Amazon, when they’re not busy buying giant robots for their CEO, continually focuses on finding ways to send out their products quicker and cheaper than the competition. Now, according to a report by the Wall Street Journal, the shopping behemoth has assembled a team to focus on driverless technology.
While Amazon doesn’t plan on building their own self-driving vehicles anytime soon, their team will instead focus on how they can harness the autonomous technology to deliver packages to their customer quicker. While this logically points to the use of self-driving delivery trucks, the company could embrace everything from self-driving forklifts to drones (which they’ve already experimented with).
As the technology continues to advance, we could start to see self-driving delivery trucks wind their way across the country. The main benefit of the technology is that it is potentially cheaper and faster than human-driven vehicles. Currently, human truck drivers are only allowed to drive 11 hours within a 14 hour period. Once this 11 and/or 14 hour period has been reached, the driver is legally not allowed to drive for another 10 hours (this forces them to sleep). With a self-driving truck, there’s no need to for a human to rest, which means they can drive to their location in almost half the time.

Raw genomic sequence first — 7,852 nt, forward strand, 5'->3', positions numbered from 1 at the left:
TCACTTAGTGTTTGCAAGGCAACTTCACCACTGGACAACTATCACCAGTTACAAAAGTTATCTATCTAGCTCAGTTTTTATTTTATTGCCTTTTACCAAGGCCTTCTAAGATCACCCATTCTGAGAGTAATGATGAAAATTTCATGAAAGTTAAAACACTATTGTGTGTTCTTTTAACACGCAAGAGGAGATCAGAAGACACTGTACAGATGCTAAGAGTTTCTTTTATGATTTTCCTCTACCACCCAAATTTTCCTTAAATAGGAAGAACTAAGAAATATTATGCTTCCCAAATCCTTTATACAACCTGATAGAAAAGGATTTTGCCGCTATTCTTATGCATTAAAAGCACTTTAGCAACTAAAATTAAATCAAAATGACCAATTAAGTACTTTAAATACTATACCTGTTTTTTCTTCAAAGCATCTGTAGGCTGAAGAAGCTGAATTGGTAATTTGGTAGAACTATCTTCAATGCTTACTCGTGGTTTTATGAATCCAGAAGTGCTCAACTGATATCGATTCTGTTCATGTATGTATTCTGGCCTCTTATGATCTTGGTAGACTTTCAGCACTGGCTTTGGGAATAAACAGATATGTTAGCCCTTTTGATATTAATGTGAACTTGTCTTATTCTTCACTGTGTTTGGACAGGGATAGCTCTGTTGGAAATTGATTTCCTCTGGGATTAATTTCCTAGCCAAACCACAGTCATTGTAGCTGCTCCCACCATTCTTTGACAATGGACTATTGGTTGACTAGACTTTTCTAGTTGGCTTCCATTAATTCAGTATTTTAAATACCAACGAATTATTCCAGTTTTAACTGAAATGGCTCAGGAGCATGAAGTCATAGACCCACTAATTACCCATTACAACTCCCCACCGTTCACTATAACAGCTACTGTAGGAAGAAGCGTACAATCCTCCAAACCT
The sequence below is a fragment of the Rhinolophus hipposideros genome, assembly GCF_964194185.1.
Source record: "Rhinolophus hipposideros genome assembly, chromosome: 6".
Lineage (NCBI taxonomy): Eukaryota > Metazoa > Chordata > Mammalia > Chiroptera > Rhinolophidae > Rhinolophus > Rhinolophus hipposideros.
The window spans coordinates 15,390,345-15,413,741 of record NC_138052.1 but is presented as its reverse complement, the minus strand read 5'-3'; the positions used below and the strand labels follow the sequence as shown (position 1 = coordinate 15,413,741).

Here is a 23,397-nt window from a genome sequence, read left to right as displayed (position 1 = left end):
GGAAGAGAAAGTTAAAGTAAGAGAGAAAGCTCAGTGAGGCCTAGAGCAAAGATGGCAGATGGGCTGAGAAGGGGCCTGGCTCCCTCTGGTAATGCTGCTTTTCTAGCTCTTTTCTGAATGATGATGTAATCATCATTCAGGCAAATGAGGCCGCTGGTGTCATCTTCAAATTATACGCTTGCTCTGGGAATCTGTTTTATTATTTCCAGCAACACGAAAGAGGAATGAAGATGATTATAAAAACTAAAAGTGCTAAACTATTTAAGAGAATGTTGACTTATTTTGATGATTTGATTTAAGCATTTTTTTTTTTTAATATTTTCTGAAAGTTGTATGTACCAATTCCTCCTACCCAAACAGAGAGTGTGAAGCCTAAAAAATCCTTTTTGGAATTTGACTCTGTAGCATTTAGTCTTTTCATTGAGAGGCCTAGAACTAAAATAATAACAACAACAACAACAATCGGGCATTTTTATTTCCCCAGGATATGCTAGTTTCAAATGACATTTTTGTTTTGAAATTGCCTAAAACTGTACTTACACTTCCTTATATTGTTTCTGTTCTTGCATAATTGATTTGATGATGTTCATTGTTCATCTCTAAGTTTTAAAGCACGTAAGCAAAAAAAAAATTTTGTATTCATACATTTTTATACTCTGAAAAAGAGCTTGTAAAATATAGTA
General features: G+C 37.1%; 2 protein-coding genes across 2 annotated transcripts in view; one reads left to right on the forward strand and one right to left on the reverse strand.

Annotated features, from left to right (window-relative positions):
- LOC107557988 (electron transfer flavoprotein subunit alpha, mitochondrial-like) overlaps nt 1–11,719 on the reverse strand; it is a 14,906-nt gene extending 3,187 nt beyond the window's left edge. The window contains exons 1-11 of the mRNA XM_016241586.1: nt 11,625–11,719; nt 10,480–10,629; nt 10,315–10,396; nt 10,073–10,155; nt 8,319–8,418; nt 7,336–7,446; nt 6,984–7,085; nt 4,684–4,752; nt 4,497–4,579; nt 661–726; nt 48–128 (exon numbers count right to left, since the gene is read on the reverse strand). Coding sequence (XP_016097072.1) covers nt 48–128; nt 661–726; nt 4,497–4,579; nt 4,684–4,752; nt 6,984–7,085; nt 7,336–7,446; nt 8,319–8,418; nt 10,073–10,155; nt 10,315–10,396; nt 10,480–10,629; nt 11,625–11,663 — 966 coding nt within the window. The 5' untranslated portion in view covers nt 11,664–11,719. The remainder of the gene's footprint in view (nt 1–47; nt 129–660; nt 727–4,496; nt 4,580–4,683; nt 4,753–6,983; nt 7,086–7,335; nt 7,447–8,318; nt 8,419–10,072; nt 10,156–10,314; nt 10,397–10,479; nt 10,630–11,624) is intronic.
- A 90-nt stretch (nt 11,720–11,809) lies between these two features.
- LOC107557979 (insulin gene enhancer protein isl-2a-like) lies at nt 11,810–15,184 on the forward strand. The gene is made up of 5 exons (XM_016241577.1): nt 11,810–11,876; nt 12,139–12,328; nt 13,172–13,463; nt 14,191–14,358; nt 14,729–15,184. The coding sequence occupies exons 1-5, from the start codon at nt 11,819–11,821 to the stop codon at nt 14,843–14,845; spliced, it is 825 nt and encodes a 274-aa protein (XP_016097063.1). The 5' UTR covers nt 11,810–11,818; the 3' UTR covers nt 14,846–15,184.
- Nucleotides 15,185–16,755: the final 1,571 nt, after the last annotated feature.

Amazon, whose team may be looking to eventually partner with an external self-driving company, could eventually find themselves working with Google, Tesla, or even Uber to meet their needs. Self-driving trucks are already a reality as well, as we wrote last year about the company Otto who used a self-driving truck to deliver 50,000 cans of beer over a 120-mile drive from Fort Collins, CO to Colorado Springs. Though Otto was acquired by Uber in 2016, it’s parent company lost a whopping $2.8 billion dollars last year. Both its self-driving trucks and warehouse-robot technology could make it a target for Amazon, and if I were a betting man, I’d wager that Amazon buys a part of/acquires Uber by the end of 2018.
Images: Otto, Wikimedia, Amazon
Source: Wall Street Journal